6/26/15 - Bands, Scaling, and Crutches

Complete five rounds for time of:
20 Pullups
20 Push-ups
20 Pistols

As a coach when I see this workout, the first thing that comes to mind is a huge opportunity for scaling. But, what is scaling? Scaling is a tool we use to make each movement in question appropriate for the athletes level of fitness or readiness on that particular day. This is a fantastic tool and way to develop movement patterns and strength. We can scale load, reps, rounds, times, and skill.

The athlete I am concerned with right off the bat is not the brand newbie. This athlete usually has clear knowledge that they are in this to learn and start from square one. Scaling is very easy and makes a lot of sense. The athlete that concerns me is the one that has been around for a bit and is aware of scaling and the multiple options available.

Pull-ups are an easy example. A very common way to scale a pull-up is to put bands under the feet, to assist in the reps. Most athletes have their “go to” set of bands that they use for pull-ups. Have these bands changed in the past six months? Is this a conversation that is being had between coaches and athletes? This can quickly become a crutch, which then as far as progress is concerned is negligible.

It’s interesting that people with actual crutches cannot wait to be free of them. Sometimes even to their detriment. The drive to be capable seems to be deeply engrained in us. When it comes to the crutches/scaling options, people are not quite progressing all the time.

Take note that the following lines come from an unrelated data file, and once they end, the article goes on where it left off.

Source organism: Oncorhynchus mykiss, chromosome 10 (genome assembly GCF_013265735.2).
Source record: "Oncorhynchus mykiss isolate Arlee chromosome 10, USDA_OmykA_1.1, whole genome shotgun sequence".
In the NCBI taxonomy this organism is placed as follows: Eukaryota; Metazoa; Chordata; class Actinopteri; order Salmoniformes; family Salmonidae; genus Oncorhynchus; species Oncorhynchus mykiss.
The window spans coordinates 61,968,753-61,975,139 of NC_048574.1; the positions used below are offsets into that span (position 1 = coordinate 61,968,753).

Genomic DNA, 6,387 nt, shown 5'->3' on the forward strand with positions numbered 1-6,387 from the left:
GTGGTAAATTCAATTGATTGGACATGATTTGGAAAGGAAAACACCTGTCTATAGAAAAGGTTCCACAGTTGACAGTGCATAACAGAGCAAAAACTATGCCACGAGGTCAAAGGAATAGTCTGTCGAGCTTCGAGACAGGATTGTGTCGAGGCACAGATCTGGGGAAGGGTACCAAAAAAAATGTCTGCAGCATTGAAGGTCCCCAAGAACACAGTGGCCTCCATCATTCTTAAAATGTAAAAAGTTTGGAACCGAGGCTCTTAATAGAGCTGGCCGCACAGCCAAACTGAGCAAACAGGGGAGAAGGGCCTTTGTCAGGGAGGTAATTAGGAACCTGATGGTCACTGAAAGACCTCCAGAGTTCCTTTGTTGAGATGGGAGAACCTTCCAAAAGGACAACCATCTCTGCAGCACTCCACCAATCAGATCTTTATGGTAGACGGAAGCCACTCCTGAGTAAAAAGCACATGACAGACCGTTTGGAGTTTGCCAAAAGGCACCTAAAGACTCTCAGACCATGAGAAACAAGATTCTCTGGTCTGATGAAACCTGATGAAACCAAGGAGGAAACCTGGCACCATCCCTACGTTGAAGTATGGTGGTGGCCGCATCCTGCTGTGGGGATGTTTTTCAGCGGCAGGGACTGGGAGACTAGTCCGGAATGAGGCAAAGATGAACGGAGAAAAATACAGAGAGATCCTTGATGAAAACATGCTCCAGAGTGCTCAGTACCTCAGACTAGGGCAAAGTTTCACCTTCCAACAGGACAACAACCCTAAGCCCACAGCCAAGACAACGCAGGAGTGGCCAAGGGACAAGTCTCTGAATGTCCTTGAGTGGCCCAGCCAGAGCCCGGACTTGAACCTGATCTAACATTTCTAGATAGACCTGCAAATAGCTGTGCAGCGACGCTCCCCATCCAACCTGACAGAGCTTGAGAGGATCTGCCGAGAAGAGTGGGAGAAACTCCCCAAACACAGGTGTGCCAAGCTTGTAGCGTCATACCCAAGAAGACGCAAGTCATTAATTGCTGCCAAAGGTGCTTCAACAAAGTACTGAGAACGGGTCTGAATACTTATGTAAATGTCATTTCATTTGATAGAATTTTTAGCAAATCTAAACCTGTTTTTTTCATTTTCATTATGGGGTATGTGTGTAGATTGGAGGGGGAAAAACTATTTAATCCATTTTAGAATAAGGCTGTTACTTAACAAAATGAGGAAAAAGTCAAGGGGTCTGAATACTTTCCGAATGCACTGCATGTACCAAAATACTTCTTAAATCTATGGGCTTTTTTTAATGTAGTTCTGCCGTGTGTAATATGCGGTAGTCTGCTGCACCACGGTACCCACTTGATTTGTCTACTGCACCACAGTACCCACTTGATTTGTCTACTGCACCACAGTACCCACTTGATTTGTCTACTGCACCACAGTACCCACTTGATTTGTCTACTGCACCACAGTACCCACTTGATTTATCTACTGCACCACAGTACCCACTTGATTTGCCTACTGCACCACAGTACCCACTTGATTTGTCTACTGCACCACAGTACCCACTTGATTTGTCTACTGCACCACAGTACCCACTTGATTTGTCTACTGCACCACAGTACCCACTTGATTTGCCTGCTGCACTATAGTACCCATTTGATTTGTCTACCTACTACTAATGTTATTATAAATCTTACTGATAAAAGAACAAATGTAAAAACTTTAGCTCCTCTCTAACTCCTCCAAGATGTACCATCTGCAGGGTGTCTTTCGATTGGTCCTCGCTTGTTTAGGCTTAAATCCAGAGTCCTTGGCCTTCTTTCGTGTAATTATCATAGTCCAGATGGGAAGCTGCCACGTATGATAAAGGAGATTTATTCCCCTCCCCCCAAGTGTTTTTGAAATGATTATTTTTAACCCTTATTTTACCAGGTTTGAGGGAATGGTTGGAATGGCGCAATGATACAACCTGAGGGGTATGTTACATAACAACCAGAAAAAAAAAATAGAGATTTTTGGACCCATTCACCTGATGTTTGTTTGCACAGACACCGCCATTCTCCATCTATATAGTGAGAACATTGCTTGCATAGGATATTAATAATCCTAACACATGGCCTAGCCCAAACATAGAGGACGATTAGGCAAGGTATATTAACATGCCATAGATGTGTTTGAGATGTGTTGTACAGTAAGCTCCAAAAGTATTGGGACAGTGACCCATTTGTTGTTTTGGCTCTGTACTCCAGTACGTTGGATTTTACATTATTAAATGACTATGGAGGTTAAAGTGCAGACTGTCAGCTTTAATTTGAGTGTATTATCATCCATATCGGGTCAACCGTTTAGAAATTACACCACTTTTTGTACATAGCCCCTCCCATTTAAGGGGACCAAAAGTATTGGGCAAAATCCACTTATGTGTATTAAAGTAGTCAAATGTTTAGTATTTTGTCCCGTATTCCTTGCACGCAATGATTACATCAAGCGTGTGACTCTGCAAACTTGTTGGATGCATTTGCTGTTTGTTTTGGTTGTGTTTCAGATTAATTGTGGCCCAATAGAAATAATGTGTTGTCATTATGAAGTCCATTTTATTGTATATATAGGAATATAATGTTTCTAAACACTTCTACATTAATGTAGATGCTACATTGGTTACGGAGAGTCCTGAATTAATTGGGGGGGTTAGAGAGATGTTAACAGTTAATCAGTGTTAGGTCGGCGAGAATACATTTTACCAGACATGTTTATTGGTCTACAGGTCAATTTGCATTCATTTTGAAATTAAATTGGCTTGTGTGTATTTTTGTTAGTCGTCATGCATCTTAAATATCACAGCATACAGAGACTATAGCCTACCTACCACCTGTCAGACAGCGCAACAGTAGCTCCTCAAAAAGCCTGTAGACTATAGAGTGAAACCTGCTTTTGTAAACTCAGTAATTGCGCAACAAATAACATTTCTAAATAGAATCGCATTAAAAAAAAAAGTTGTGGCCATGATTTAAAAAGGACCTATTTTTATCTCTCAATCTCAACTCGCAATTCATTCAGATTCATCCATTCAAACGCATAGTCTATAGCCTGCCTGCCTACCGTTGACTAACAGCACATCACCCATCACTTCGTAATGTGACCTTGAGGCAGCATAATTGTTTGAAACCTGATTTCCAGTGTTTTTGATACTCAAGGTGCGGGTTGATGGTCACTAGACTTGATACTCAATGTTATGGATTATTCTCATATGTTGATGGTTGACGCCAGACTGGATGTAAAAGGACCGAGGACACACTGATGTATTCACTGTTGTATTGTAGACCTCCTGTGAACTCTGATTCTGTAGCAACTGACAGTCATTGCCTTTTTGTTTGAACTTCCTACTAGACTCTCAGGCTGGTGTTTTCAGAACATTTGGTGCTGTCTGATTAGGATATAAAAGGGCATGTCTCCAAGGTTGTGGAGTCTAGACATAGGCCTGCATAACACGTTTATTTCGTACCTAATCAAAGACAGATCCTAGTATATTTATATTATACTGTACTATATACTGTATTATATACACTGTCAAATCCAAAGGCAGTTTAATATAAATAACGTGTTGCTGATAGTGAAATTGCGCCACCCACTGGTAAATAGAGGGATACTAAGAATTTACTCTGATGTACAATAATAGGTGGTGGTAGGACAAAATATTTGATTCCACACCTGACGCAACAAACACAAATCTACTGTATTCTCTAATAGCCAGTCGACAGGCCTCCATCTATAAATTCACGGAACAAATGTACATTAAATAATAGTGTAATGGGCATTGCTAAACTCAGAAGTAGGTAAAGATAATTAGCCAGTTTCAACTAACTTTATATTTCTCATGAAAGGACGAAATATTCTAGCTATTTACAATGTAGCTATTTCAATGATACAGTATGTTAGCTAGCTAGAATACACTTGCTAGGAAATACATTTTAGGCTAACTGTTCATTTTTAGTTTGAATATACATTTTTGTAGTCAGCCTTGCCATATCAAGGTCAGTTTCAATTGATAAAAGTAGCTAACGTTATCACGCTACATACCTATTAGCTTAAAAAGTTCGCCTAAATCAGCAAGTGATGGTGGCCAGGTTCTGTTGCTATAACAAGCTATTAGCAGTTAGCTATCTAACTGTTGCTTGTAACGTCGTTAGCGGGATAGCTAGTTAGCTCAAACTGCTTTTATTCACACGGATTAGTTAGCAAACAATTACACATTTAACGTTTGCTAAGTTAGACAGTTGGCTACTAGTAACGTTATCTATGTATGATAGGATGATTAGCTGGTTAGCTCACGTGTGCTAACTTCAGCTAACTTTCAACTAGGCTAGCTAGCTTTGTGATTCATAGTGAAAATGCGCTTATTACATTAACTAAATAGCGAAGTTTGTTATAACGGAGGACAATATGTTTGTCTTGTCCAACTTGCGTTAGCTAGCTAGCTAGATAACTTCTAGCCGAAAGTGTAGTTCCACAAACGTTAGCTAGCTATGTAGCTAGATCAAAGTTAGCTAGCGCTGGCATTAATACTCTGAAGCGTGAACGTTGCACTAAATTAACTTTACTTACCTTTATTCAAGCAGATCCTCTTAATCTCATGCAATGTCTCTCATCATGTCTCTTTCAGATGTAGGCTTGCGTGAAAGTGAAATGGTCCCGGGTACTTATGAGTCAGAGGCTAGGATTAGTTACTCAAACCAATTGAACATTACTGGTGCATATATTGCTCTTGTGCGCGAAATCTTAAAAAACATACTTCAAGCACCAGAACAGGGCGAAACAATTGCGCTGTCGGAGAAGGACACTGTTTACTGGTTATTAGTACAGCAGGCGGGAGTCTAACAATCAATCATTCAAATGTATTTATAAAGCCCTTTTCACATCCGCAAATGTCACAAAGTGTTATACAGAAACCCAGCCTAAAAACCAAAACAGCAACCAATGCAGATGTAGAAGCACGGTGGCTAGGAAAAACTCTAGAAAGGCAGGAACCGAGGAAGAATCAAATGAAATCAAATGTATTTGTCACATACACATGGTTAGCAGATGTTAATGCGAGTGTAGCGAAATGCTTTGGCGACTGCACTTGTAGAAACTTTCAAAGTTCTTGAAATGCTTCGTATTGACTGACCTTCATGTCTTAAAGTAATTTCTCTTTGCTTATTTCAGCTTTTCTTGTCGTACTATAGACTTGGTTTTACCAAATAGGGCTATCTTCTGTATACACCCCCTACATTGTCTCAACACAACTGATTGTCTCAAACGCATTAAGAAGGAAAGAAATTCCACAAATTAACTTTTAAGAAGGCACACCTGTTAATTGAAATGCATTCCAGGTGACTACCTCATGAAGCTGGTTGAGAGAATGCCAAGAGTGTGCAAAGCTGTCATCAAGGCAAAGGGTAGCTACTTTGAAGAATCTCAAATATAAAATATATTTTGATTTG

So, do we have the tools? We absolutely do. Are we having the conversation? Are we trying to get better? Who is keeping tabs on progress? Or, are we just trying to get through what’s on the whiteboard today?

The conversation is one of longevity. Are we getting better at moving? Are we getting stronger? Are we more capable? Are we using crutches? Or, are we scaling to accomodate progress at a certain skill level? If we are progressing, so should our scaling. Bands should get smaller, movements should get more difficult. Things shouldn’t be easy. Hold yourself to the fire. Hold your coaches to the fire. Ask for help. And, we can do “all the pull-ups!”

 

Danny Lesslie

@dannylesslie

6/26/15 WOD

Complete the following for time:

800m run
– Rest 4 min –
600m run
– Rest 3 min –
400m run
– Rest 2 min –
200m run